[2010] EWHC 1754 (Fam); [2011] 1 FLR 208



Mark Johnstone


Family Division

Practice Areas

Private Children Law


Courts had jurisdiction under the Children Act 1989 Sch.1 para.1(2)(c) to order a lump sum payment to contribute to the costs of a claim under Sch.1 and to the costs of proceedings under s.8 during the course of the proceedings.


The appellant mother (M) appealed against a decision to dismiss her application under the Children Act 1989 Sch.1 for a lump sum payment for the benefit of her daughter to meet or contribute to the costs of a claim under Sch.1 and proceedings under s.8. The district judge had dismissed M’s application on the basis that the court had no jurisdiction to make the order because that was precluded by the Child Support Act 1991 s.8(1) and s.8(2) where a maintenance calculation that was below the maximum assessment was in place. M argued that the court (1) had power to order the payment sought under Sch.1 para.1(2)(c) to the 1989 Act because Sch.1 para.1(3) provided that orders under Sch.1 para.1(2) could be made at any time after a claim under Sch.1 had been issued, therefore including before it had been determined; (2) should use its discretion to make the order.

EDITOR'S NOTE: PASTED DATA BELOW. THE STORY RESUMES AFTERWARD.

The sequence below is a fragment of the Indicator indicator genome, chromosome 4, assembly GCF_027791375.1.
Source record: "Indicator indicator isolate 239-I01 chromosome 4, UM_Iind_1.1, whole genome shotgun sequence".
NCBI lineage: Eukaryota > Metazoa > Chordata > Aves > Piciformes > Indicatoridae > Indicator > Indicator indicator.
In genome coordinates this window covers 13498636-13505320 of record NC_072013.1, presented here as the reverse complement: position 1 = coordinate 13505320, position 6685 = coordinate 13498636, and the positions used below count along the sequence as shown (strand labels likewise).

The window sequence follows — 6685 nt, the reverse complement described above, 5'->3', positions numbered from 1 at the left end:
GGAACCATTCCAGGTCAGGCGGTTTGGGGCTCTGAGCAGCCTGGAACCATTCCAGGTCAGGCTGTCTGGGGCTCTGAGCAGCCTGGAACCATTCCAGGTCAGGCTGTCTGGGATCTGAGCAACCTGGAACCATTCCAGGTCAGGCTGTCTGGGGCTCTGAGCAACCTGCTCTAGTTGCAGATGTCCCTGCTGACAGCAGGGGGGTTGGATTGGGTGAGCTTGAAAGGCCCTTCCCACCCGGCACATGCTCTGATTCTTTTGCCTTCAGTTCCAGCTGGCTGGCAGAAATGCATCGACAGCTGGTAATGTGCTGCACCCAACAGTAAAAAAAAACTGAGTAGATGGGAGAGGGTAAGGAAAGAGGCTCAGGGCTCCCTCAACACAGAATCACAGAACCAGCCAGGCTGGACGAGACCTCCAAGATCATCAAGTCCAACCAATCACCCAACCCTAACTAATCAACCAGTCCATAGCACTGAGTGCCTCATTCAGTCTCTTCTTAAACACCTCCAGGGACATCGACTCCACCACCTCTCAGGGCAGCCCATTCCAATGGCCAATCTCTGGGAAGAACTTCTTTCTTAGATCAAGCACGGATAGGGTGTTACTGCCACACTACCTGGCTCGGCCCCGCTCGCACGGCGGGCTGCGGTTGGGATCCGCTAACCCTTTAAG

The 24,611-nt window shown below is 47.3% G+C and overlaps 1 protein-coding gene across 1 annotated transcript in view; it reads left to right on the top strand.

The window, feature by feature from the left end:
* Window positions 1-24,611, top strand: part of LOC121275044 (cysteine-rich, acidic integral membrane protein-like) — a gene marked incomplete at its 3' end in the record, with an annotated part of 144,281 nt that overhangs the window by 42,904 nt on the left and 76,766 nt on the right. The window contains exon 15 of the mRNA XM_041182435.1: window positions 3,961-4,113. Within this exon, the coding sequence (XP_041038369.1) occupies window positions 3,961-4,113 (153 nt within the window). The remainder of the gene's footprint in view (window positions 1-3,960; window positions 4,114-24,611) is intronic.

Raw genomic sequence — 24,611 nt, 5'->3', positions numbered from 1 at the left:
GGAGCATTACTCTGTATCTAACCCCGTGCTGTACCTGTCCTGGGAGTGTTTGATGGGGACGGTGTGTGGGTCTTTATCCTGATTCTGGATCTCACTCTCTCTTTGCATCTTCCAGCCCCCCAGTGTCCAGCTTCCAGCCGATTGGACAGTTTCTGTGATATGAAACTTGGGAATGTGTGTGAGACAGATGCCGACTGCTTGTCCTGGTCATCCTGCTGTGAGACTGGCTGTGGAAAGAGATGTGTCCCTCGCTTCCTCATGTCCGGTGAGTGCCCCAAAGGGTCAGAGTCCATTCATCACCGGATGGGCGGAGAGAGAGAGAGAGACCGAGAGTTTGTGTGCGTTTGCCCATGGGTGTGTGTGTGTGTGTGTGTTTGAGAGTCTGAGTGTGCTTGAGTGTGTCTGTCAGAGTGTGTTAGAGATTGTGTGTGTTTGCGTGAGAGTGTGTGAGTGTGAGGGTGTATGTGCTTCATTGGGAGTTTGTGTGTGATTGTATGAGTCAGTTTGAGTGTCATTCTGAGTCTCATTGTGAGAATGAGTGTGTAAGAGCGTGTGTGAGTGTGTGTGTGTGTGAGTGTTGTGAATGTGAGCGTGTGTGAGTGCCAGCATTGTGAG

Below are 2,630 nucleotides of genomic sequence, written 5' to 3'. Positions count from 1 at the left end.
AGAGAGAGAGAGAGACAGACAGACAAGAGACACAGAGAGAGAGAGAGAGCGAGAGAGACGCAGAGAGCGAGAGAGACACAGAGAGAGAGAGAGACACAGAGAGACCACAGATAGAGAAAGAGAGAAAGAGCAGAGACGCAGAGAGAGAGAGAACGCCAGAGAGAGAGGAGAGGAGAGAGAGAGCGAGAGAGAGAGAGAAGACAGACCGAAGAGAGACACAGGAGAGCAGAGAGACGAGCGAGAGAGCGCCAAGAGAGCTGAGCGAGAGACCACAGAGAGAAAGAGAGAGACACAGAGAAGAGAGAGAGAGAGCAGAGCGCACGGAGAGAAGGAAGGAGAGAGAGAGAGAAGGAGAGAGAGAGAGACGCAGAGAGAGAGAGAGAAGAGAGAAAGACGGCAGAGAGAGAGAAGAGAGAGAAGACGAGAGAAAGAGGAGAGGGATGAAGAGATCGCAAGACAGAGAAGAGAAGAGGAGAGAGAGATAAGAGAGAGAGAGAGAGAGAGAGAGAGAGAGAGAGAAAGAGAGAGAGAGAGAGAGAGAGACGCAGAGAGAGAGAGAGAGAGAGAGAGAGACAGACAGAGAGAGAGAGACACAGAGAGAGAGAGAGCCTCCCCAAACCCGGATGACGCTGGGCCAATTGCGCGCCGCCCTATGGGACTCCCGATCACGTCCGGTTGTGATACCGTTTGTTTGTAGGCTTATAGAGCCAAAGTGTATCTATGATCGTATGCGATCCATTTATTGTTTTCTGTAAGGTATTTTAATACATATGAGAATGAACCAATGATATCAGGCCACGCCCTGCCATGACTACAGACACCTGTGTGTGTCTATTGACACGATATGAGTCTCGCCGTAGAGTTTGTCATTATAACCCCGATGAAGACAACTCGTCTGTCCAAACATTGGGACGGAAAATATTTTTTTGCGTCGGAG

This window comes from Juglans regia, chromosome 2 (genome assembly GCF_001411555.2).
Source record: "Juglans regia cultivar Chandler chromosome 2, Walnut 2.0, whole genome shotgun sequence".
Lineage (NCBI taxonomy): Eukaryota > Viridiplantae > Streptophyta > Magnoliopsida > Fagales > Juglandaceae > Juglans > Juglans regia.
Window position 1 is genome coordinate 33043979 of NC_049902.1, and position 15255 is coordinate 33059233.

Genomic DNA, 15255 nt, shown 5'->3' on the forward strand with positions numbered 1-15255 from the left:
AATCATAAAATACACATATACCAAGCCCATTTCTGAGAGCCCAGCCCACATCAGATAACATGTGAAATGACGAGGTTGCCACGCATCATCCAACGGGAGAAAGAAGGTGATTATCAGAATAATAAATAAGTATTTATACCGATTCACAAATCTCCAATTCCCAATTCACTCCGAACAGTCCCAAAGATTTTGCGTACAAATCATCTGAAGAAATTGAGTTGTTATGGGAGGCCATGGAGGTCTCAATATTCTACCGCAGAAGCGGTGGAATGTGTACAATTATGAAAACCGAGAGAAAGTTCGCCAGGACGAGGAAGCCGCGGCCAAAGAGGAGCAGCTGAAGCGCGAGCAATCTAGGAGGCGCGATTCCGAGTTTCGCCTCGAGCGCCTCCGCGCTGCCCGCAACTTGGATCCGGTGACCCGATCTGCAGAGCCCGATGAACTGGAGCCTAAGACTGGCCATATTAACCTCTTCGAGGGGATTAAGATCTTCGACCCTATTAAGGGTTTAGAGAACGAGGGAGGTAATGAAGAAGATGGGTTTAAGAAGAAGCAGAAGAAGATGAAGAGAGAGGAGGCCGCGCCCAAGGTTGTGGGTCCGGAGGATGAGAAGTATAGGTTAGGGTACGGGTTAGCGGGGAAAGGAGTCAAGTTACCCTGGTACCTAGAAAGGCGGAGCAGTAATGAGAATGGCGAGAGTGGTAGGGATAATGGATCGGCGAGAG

HELD: (1) The natural reading of the interplay between Sch.1 para.1 and Sch.1 para.9 was that Sch.1 para.1 focused on orders made on the disposal of a Sch.1 claim at a final hearing and on future orders if earlier orders were revisited, while Sch.1 para.9 focused on orders made during the Sch.1 proceedings. In the absence of Sch.1 para.9, Sch.1 para.1(3) could be interpreted as conferring power to make orders leading up to a substantive hearing, or as enabling the court to order periodical payments, or a lump sum, on the basis that a further payment could be ordered and that such an order disposed of the claim. The centre of the argument was therefore whether those jurisdictional bases were excluded either by Sch.1 para.9 or the underlying purposes of the relevant legislation. A purposive approach strongly supported the view that, without expressly doing so, Parliament would not have intended to restrict the jurisdiction of the court to making a lump sum order only on the final determination of all aspects of a Sch.1 claim. Such an intention would run counter to the central underlying purpose of Sch.1, to enable the court to provide fair and appropriate financial support for the benefit of a child. That approach therefore supported the proposed jurisdictional bases, as did a linguistic approach based on the natural reading of the provisions, S (A Child) (Financial Provision), Re (2004) EWCA Civ 1685, (2005) Fam 316 applied. Further, the discretion to make a lump sum order in respect of costs did not circumvent the underlying purpose of the 1991 Act. (2) The existence of the discretionary jurisdiction did not mean that it would be exercised, NMT v MOT (2006) EWHC 2494 (Fam), (2007) 2 FLR 925 applied. It was important to remember that the exercise of the power could cause considerable unfairness to the payer because he would fund both sides of the case, and ran the risk of never recouping either set of costs. The approach taken under the Matrimonial Causes Act 1973 to ordering payment in respect of the other side’s costs was helpful by analogy, Currey v Currey (2006) EWCA Civ 1338, (2007) 2 Costs LR 227, Moses-Taiga v Taiga (2005) EWCA Civ 1013, (2006) 1 FLR 1074 and TL v ML (Ancillary Relief: Claim against Assets of Extended Family) (2005) EWHC 2860 (Fam), (2006) 1 FLR 1263 considered. However, the different nature of proceedings under Sch.1, including the probably higher risk of non-recoupment, had to be remembered. The prospects of recoupment had to be evaluated, particularly if there was a risk that the applicant would seek to exaggerate a claim on the child’s behalf, or if there was a risk that recoupment would be likely to significantly undermine the effect of an order for financial provision. The information before the court indicated that M had reasonably good prospects of obtaining an appropriate order, so could not be said to be pursuing an exaggerated claim, and there was a realistic prospect that costs could be recouped. It was more likely than not that it would benefit the child if M was represented in both the Sch.1 and s.8 proceedings: there were advantages flowing from competent representation, and from equality of arms in both investigatory and adversarial processes, NMT v MOT and G v G Unreported April 8, 2009 Fam Div applied.


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